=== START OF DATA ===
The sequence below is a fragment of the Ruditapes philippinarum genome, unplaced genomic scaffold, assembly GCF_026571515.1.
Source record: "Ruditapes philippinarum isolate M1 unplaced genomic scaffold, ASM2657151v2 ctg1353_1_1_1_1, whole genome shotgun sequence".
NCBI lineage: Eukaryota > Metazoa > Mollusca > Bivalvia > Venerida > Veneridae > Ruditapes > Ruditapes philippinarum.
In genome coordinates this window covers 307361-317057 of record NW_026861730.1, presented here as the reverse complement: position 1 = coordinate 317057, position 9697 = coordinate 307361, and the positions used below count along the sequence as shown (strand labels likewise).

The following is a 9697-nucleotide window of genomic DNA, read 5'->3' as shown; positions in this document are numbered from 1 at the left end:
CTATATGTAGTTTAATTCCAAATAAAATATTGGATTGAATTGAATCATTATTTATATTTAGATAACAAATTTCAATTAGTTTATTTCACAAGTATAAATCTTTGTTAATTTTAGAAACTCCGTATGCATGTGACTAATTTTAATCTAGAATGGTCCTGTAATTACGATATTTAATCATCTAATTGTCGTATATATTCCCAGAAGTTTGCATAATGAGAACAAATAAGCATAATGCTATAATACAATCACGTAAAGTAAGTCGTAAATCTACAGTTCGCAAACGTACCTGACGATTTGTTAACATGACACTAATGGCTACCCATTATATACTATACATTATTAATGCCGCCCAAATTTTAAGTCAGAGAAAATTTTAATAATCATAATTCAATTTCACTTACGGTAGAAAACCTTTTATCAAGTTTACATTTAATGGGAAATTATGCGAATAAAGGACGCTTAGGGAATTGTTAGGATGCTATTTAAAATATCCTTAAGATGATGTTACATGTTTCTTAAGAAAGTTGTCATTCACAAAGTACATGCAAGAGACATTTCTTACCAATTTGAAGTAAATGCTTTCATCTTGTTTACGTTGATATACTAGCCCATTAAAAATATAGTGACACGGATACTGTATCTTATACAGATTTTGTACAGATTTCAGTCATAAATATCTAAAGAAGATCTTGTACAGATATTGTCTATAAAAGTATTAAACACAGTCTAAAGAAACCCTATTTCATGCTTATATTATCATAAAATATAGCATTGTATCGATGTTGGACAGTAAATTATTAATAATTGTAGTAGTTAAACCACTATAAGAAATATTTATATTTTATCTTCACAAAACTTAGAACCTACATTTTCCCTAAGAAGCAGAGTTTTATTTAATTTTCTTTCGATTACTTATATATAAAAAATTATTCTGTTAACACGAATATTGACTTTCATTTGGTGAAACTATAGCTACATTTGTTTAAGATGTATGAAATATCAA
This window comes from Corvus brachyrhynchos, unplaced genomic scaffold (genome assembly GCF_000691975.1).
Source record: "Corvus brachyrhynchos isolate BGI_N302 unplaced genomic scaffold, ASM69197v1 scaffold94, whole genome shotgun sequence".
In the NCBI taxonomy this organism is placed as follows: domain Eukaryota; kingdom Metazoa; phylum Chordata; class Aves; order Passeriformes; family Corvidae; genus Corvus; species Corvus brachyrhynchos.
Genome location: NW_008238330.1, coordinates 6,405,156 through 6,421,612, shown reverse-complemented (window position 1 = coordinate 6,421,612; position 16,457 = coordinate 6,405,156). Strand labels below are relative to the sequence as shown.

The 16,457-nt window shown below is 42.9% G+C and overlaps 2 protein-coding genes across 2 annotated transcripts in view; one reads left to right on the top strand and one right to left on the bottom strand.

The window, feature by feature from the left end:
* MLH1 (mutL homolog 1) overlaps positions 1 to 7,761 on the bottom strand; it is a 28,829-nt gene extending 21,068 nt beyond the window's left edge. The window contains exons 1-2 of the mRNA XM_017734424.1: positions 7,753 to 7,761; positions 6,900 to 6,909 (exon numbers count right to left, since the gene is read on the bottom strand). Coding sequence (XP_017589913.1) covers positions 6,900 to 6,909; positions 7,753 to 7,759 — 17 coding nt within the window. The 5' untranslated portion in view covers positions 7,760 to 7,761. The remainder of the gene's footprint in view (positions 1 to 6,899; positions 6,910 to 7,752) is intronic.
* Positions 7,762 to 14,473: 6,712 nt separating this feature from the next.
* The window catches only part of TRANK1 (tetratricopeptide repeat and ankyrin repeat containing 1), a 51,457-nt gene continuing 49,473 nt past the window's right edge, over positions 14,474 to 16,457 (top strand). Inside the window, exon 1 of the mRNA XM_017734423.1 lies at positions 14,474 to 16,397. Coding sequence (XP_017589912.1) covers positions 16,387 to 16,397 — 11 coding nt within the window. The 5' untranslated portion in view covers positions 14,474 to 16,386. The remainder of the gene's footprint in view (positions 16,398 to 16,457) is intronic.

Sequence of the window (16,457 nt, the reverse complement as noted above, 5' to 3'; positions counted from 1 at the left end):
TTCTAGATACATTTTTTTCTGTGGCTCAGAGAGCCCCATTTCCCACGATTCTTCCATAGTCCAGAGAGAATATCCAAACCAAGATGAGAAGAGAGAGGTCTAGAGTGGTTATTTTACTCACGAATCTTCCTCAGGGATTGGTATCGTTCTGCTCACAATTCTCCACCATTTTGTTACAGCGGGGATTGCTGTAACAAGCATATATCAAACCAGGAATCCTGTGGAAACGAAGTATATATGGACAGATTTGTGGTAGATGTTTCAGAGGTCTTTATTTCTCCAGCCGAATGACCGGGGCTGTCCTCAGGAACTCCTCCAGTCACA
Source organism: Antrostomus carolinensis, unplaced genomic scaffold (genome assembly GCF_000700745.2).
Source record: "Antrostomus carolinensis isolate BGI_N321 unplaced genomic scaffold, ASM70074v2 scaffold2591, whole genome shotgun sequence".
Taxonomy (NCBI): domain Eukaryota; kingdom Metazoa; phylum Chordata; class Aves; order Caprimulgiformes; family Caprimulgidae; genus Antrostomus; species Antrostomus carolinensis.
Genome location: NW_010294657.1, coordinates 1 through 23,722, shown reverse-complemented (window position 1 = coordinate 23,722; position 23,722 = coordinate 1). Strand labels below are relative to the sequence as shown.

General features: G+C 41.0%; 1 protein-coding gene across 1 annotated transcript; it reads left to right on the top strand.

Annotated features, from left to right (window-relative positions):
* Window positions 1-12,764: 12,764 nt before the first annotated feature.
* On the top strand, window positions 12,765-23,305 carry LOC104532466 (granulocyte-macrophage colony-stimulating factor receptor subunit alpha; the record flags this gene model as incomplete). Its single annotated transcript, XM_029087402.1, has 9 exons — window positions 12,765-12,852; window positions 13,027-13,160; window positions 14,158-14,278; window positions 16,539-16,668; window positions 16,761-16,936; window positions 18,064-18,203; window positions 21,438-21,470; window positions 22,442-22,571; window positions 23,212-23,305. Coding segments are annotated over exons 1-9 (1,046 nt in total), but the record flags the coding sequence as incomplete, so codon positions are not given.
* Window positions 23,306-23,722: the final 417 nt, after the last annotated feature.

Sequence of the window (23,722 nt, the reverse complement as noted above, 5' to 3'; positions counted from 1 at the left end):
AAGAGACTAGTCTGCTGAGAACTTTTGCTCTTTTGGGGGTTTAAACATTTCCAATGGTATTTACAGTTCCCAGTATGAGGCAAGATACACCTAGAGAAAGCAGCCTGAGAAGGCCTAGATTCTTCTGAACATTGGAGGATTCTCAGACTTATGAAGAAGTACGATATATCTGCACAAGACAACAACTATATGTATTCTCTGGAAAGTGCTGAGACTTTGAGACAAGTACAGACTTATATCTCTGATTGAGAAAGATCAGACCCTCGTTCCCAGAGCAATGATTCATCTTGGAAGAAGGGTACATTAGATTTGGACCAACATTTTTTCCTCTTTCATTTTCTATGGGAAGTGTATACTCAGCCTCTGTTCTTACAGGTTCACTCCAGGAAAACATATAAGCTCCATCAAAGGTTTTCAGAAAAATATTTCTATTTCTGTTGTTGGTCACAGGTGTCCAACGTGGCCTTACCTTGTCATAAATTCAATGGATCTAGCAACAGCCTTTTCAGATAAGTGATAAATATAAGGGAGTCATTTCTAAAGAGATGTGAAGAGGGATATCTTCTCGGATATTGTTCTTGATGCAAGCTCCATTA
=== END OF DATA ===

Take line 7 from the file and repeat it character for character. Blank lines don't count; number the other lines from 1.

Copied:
This window comes from Corvus brachyrhynchos, unplaced genomic scaffold (genome assembly GCF_000691975.1).